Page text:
• Approximately 1,500 black bears live in the national park.

    Great Smoky Mountains

    National Park NC,TN

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  • Spring Road Status

    During spring, park roads may close due to ice, especially at high elevation where wet roads can freeze as temperatures drop at night. For road status information call (865) 436-1200 ext. 631 or follow updates at http://twitter.com/SmokiesRoadsNPS. More »

13 Reasons to Drive Sober in the Smokies

Photo of 13 law enforcement officers from the coalition standing beside their patrol cars.

Local, state, and federal law enforcement officials in the Smoky Mountain Region have joined forces to create a Foothills Law Enforcement Coalition. This 13-agency partnership consists of all the sheriff and police departments in the three Tennessee counties adjoining Great Smoky Mountains National Park, including the Tennessee Highway Patrol.

Made possible with special funding from the National Highway Traffic Safety Administration (NHTSA), the focus of the coalition is to increase public awareness of the dangers of driving while impaired. Coalition partners will promote educational messages and coordinate law enforcement activities like sobriety checkpoints and saturation patrols.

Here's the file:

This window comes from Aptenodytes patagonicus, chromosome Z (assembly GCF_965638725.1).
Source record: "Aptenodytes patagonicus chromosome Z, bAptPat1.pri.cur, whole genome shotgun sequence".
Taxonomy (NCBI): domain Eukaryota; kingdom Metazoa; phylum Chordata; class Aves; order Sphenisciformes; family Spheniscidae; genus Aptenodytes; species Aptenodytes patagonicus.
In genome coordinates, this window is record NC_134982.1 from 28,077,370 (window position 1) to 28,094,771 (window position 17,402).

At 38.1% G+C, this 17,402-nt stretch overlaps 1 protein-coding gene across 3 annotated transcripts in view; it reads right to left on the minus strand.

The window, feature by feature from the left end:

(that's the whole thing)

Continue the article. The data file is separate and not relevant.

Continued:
The Great Smoky Mountains National Park is one of three national parks participating in a pilot program funded by NHTSA aimed at reducing DUI crashes in the National Park System through enhanced education and law enforcement efforts. Delaware Water Gap and Zion National Park are also participating. Now in the third year of this program, these efforts have enabled rangers at the Smokies to join with neighboring law enforcement partners to more effectively target impaired drivers.

Chief Ranger Clay Jordan said, "Great Smoky Mountains National Park's mountainous roads are narrow, winding and heavily traveled. It can be an unforgiving environment for a careless driver; or worse, for a driver whose mental state is compromised by alcohol or drugs. Of the 14 or so alcohol-related fatalities the three county area averages each year, three or four of them typically occur within the park."

Kendell Poole, Director of the Tennessee Governor's Highway Safety Office, stated "This is a significant partnership. By this endeavor, we are going to create further public awareness in and around the national park area. We're going to create a united front and let people know we are serious about keeping our roads safe."


Did You Know?

President Roosevelt at the park's Rockefeller Memorial.

Money to buy the land that became Great Smoky Mountains National Park was raised by individuals, private groups, and even school children who pledged their pennies. In addition, the Laura Spelman Rockefeller Memorial Fund donated $5 million to create the park. More...